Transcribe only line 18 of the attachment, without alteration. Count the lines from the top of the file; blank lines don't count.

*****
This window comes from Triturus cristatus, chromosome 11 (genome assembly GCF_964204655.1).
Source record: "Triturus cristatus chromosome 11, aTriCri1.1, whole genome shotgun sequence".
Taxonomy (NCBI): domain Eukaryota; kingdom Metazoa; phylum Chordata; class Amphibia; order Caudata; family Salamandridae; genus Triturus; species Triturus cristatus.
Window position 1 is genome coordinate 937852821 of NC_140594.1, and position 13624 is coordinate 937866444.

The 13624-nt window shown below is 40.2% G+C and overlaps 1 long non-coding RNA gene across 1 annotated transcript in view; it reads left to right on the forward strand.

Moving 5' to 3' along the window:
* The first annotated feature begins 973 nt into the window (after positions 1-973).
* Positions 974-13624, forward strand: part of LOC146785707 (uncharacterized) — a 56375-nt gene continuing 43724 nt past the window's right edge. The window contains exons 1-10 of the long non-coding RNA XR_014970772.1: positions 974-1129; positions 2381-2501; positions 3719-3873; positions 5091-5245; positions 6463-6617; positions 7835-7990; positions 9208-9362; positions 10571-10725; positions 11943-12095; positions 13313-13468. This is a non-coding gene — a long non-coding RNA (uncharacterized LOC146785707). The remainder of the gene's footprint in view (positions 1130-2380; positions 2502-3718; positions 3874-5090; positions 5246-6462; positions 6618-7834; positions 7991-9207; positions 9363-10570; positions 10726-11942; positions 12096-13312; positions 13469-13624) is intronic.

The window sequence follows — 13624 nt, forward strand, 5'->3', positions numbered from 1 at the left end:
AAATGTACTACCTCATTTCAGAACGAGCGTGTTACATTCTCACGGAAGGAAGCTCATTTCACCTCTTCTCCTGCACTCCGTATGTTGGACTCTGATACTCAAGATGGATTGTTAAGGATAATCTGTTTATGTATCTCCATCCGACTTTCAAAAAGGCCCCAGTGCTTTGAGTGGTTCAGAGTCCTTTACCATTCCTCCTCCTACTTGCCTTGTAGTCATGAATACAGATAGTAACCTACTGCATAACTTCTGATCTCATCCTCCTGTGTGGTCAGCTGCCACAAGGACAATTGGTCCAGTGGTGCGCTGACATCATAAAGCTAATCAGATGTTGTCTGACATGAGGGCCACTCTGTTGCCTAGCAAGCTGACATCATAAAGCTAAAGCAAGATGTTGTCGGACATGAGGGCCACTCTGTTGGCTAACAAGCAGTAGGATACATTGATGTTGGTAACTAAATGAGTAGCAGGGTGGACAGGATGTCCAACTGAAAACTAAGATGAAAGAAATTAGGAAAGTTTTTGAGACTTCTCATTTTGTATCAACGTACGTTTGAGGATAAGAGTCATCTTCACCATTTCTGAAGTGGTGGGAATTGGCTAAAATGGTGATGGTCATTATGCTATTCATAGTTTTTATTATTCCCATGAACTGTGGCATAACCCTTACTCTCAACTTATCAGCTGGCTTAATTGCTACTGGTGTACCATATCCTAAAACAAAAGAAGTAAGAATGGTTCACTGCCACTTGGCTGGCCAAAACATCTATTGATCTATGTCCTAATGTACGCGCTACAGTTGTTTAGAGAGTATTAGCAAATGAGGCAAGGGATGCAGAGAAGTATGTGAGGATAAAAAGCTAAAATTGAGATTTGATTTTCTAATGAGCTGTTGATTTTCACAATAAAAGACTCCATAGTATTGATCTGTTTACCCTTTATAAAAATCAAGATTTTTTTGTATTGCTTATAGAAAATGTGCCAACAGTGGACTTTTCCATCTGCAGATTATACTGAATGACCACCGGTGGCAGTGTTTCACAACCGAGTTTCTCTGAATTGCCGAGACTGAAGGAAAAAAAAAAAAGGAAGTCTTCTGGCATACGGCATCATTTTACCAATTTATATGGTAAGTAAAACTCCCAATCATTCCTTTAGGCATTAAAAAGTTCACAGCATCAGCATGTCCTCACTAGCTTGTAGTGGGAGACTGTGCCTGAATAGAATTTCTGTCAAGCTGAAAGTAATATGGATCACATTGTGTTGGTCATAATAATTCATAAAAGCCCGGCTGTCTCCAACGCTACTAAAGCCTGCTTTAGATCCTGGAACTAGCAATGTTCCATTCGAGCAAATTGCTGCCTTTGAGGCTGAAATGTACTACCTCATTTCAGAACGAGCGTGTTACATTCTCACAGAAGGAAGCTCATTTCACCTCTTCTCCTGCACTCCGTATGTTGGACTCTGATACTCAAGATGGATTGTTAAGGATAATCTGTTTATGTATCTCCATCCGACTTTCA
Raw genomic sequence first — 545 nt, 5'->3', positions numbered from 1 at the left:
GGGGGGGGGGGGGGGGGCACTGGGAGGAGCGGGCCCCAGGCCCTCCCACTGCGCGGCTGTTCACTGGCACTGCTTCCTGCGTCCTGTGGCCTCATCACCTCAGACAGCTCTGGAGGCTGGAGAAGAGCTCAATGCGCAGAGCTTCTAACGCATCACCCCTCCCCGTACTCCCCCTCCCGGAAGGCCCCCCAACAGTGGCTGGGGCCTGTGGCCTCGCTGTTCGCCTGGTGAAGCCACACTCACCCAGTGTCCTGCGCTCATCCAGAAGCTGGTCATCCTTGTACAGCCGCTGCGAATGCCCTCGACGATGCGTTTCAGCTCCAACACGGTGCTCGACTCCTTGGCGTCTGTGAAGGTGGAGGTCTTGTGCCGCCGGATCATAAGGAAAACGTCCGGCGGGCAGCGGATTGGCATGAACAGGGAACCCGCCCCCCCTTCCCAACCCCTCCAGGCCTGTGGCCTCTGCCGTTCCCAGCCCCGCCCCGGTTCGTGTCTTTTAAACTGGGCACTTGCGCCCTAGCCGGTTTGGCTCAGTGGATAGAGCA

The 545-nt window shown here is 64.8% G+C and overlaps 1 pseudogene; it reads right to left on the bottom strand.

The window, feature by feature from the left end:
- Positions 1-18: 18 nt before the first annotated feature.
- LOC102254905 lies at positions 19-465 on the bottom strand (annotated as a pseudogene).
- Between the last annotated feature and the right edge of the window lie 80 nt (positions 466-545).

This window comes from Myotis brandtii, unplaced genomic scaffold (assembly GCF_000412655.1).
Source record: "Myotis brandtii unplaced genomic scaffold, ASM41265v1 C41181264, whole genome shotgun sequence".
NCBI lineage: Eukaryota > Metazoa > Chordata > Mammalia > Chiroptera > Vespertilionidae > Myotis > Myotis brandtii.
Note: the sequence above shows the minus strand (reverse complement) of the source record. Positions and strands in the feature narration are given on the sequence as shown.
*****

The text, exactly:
This window comes from Myotis brandtii, unplaced genomic scaffold (assembly GCF_000412655.1).